Tuesday, January 13, 2015

US Supreme Court OK with legal barriers to campaign coordination

Rick Hasen's indispensable Election Law blog is reporting here that the US Supreme Court is letting stand some legal limitations that discourage some candidate committee/outside group coordination. Writes Hasen: 

“High Court Won’t Eye Challenges To Federal, State PAC Regulations” 
Posted on  by Bloomberg BNA
The Supreme Court has let stand federal and state rules for political action committees, which faced new challenges in the wake of recent court decisions that rolled back other campaign finance regulations. 
The move made it less likely the high court will make major changes in campaign finance law in the near future.
Now I'm not a lawyer, but I assume this is not good news for those who want to overturn Wisconsin law that bans some candidate/outside group coordination - - the law at the heart of the now-suspended John Doe II probe (timeline).

Hasen quoted this section from the Appellate Court ruling which the Supreme Court let stand:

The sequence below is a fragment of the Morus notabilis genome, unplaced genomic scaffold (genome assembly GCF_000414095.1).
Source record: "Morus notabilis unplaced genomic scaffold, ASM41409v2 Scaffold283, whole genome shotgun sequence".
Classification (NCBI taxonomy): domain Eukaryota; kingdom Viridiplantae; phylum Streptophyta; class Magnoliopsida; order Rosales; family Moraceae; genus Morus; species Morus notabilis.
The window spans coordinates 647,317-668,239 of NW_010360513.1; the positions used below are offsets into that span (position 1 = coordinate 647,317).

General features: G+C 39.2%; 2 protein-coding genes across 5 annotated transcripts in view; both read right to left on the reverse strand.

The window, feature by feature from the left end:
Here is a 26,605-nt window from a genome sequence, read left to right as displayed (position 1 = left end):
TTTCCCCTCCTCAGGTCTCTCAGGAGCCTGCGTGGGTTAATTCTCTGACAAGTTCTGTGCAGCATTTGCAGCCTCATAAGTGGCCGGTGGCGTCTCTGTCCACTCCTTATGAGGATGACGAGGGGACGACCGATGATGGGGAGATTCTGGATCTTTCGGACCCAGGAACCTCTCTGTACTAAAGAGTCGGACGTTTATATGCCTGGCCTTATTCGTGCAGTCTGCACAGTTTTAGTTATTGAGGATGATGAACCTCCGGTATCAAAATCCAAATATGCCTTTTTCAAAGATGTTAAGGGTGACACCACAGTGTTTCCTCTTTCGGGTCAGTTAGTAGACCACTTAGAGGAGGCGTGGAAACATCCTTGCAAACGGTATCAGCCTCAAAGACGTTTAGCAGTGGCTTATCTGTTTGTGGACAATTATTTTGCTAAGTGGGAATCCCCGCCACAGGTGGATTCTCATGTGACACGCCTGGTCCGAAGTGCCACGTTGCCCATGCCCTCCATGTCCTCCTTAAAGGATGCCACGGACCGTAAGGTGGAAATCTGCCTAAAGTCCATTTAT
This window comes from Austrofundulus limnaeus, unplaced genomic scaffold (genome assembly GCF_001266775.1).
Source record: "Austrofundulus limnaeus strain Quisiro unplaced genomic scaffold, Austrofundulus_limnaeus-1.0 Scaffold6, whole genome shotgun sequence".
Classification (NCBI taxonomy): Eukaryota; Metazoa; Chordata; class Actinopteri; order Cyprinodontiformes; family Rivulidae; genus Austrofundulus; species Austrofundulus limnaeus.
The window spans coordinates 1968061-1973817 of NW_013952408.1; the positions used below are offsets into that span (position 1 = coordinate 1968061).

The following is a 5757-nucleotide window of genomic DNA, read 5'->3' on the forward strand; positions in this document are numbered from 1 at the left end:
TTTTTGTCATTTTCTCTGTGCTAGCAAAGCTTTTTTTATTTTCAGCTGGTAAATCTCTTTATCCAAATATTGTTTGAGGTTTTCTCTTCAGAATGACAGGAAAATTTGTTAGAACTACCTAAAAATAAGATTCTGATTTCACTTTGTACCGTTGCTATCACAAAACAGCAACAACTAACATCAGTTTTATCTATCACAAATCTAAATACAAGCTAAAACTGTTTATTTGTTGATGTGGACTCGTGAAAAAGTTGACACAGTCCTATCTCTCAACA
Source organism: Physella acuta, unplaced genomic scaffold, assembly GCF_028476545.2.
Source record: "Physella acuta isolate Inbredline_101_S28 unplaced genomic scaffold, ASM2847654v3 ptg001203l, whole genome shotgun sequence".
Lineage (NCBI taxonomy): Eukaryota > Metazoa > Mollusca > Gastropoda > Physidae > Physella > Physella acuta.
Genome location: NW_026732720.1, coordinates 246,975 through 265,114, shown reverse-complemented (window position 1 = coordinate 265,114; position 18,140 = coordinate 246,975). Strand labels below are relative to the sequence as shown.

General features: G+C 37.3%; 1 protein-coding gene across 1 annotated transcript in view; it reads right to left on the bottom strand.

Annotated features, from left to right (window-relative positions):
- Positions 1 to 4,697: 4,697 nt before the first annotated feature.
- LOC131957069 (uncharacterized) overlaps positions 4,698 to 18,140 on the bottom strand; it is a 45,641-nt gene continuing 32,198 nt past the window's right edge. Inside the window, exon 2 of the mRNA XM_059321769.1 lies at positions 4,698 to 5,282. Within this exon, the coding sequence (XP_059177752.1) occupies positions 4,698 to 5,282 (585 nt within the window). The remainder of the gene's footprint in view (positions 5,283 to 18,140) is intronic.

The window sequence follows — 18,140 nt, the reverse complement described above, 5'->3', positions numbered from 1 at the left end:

There is little guidance from other courts on examining coordination of expenditures, but we conclude that, at a minimum, there must be some organizational separation to lessen the risks of coordinated expenditures. Separate bank accounts and organizational documents do not ensure that “information [] will only be used for independent expenditures.” Catholic Leadership Coal. of Tex. v. Reisman, No. A‐12‐CA‐566‐SS, 2013 WL 2404066, at *177 (W.D. Tex. May 30, 2013) (emphasis added) (“The informational wall [that plaintiff] asserts it can raise to keep its independent expenditure activities entirely separate from its direct campaign contribution activities is thin at best. This triggers the precise dangers of corruption, and the appearance of corruption, which motivated the Court in Buckley to uphold the challenged contribution limits.”). As discussed below, whether a group is functionally distinct from a non‐independent‐expenditure‐only entity may depend on factors such as the overlap of staff and resources, the lack of financial independence, the coordination of activities, and the flow of information between the entities. 

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